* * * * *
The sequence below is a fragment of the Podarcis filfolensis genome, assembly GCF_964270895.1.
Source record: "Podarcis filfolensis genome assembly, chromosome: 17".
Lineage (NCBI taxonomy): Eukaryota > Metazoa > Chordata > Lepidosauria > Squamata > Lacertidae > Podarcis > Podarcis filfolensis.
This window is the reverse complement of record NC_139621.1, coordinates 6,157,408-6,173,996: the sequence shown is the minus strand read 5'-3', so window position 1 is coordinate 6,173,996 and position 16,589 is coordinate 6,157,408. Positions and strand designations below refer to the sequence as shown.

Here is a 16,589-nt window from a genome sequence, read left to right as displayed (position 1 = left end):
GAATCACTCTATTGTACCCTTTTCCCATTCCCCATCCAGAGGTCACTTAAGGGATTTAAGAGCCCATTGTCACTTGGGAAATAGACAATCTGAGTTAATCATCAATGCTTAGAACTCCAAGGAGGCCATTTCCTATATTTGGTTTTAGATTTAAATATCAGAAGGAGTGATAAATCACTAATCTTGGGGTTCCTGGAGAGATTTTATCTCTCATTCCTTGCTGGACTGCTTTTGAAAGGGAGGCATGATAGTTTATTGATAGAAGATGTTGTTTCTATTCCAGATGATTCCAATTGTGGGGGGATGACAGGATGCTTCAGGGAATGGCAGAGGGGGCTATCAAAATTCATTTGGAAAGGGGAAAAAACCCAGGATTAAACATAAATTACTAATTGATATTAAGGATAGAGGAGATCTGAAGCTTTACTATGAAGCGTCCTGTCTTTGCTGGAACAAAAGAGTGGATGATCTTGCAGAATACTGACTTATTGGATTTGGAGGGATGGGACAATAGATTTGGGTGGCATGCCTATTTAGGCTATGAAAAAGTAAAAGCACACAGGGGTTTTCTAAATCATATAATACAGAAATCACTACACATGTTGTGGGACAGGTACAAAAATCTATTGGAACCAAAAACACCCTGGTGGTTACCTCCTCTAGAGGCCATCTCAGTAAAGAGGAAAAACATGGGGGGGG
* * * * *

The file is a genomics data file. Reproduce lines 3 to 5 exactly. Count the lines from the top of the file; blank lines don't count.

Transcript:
Lineage (NCBI taxonomy): Eukaryota > Metazoa > Chordata > Lepidosauria > Squamata > Lacertidae > Podarcis > Podarcis filfolensis.
This window is the reverse complement of record NC_139621.1, coordinates 6,157,408-6,173,996: the sequence shown is the minus strand read 5'-3', so window position 1 is coordinate 6,173,996 and position 16,589 is coordinate 6,157,408. Positions and strand designations below refer to the sequence as shown.

Here is a 16,589-nt window from a genome sequence, read left to right as displayed (position 1 = left end):